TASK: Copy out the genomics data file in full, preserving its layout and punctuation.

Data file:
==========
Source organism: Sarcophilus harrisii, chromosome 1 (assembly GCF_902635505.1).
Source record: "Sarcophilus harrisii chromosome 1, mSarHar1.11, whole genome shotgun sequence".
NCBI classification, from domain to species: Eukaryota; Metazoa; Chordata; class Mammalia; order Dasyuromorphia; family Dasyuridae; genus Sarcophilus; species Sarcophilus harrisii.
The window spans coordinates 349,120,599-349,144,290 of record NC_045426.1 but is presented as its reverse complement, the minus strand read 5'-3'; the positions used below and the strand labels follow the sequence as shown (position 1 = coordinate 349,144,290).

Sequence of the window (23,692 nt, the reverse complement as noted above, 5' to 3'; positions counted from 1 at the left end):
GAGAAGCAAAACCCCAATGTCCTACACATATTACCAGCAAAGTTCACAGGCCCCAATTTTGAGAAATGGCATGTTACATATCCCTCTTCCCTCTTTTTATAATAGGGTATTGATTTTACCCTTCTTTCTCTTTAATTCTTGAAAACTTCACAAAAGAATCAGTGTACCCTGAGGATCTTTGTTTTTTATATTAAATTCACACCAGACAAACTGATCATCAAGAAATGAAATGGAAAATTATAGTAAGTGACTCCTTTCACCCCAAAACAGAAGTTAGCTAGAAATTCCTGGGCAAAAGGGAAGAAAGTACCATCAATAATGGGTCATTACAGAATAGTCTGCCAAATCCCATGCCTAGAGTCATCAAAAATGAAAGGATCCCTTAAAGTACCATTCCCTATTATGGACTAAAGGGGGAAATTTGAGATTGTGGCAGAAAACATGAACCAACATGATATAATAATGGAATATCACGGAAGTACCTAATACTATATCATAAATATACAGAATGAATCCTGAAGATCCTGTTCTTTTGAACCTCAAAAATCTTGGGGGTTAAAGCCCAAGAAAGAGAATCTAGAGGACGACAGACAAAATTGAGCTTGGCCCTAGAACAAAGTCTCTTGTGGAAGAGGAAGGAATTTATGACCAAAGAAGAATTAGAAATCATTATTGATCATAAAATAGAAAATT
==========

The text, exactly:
Source organism: Sarcophilus harrisii, chromosome 1 (assembly GCF_902635505.1).
Source record: "Sarcophilus harrisii chromosome 1, mSarHar1.11, whole genome shotgun sequence".
NCBI classification, from domain to species: Eukaryota; Metazoa; Chordata; class Mammalia; order Dasyuromorphia; family Dasyuridae; genus Sarcophilus; species Sarcophilus harrisii.
The window spans coordinates 349,120,599-349,144,290 of record NC_045426.1 but is presented as its reverse complement, the minus strand read 5'-3'; the positions used below and the strand labels follow the sequence as shown (position 1 = coordinate 349,144,290).

Sequence of the window (23,692 nt, the reverse complement as noted above, 5' to 3'; positions counted from 1 at the left end):
GAGAAGCAAAACCCCAATGTCCTACACATATTACCAGCAAAGTTCACAGGCCCCAATTTTGAGAAATGGCATGTTACATATCCCTCTTCCCTCTTTTTATAATAGGGTATTGATTTTACCCTTCTTTCTCTTTAATTCTTGAAAACTTCACAAAAGAATCAGTGTACCCTGAGGATCTTTGTTTTTTATATTAAATTCACACCAGACAAACTGATCATCAAGAAATGAAATGGAAAATTATAGTAAGTGACTCCTTTCACCCCAAAACAGAAGTTAGCTAGAAATTCCTGGGCAAAAGGGAAGAAAGTACCATCAATAATGGGTCATTACAGAATAGTCTGCCAAATCCCATGCCTAGAGTCATCAAAAATGAAAGGATCCCTTAAAGTACCATTCCCTATTATGGACTAAAGGGGGAAATTTGAGATTGTGGCAGAAAACATGAACCAACATGATATAATAATGGAATATCACGGAAGTACCTAATACTATATCATAAATATACAGAATGAATCCTGAAGATCCTGTTCTTTTGAACCTCAAAAATCTTGGGGGTTAAAGCCCAAGAAAGAGAATCTAGAGGACGACAGACAAAATTGAGCTTGGCCCTAGAACAAAGTCTCTTGTGGAAGAGGAAGGAATTTATGACCAAAGAAGAATTAGAAATCATTATTGATCATAAAATAGAAAATT